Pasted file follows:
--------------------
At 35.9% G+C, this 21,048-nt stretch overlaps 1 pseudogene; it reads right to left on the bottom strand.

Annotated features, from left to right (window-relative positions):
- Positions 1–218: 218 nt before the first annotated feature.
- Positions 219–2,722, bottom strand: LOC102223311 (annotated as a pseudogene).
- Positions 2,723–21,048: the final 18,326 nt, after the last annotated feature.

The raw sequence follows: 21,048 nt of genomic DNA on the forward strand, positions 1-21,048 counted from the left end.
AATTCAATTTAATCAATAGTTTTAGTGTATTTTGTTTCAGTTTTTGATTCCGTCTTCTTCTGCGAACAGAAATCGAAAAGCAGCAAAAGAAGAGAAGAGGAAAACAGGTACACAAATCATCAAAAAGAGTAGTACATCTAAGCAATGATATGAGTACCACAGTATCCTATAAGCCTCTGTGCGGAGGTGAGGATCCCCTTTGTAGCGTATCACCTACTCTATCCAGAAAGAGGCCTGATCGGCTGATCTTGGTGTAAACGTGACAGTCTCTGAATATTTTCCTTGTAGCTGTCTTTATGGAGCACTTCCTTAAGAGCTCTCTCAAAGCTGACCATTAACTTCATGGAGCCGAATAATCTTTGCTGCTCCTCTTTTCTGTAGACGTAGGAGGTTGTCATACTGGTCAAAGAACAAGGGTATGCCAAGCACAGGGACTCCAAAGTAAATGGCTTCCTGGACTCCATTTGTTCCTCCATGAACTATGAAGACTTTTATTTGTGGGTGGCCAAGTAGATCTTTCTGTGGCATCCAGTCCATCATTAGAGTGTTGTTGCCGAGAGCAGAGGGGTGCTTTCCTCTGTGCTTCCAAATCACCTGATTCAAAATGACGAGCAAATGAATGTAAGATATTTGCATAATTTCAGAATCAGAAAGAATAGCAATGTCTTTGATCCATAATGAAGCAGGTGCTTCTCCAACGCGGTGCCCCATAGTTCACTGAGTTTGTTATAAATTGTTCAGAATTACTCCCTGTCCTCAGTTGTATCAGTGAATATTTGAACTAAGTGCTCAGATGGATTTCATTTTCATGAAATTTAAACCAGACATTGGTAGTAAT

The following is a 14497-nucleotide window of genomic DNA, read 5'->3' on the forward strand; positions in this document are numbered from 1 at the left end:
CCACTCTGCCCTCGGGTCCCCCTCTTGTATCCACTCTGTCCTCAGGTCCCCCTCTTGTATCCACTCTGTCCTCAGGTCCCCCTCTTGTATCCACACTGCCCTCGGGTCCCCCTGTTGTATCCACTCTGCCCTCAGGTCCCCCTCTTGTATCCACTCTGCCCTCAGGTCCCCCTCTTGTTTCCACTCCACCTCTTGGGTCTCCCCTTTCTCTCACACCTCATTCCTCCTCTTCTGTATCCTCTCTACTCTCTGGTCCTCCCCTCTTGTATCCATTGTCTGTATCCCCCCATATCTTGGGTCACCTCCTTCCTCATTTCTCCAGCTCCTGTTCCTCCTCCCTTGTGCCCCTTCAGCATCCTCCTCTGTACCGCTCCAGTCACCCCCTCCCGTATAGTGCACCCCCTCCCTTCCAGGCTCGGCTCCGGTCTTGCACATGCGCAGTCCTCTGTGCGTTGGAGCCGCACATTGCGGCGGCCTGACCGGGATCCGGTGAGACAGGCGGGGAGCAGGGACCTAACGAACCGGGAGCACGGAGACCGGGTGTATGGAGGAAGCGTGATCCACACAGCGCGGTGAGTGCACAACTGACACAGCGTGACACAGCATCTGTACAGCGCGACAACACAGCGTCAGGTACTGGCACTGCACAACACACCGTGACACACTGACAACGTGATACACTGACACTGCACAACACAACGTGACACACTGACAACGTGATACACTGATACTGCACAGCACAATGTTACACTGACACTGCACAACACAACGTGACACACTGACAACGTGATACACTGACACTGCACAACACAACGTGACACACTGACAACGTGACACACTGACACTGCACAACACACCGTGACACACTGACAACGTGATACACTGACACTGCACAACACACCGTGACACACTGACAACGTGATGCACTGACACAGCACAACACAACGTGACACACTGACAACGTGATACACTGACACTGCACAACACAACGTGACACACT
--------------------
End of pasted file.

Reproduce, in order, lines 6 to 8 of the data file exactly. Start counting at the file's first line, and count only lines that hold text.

The raw sequence follows: 21,048 nt of genomic DNA on the forward strand, positions 1-21,048 counted from the left end.
AATTCAATTTAATCAATAGTTTTAGTGTATTTTGTTTCAGTTTTTGATTCCGTCTTCTTCTGCGAACAGAAATCGAAAAGCAGCAAAAGAAGAGAAGAGGAAAACAGGTACACAAATCATCAAAAAGAGTAGTACATCTAAGCAATGATATGAGTACCACAGTATCCTATAAGCCTCTGTGCGGAGGTGAGGATCCCCTTTGTAGCGTATCACCTACTCTATCCAGAAAGAGGCCTGATCGGCTGATCTTGGTGTAAACGTGACAGTCTCTGAATATTTTCCTTGTAGCTGTCTTTATGGAGCACTTCCTTAAGAGCTCTCTCAAAGCTGACCATTAACTTCATGGAGCCGAATAATCTTTGCTGCTCCTCTTTTCTGTAGACGTAGGAGGTTGTCATACTGGTCAAAGAACAAGGGTATGCCAAGCACAGGGACTCCAAAGTAAATGGCTTCCTGGACTCCATTTGTTCCTCCATGAACTATGAAGACTTTTATTTGTGGGTGGCCAAGTAGATCTTTCTGTGGCATCCAGTCCATCATTAGAGTGTTGTTGCCGAGAGCAGAGGGGTGCTTTCCTCTGTGCTTCCAAATCACCTGATTCAAAATGACGAGCAAATGAATGTAAGATATTTGCATAATTTCAGAATCAGAAAGAATAGCAATGTCTTTGATCCATAATGAAGCAGGTGCTTCTCCAACGCGGTGCCCCATAGTTCACTGAGTTTGTTATAAATTGTTCAGAATTACTCCCTGTCCTCAGTTGTATCAGTGAATATTTGAACTAAGTGCTCAGATGGATTTCATTTTCATGAAATTTAAACCAGACATTGGTAGTAAT

The following is a 14497-nucleotide window of genomic DNA, read 5'->3' on the forward strand; positions in this document are numbered from 1 at the left end: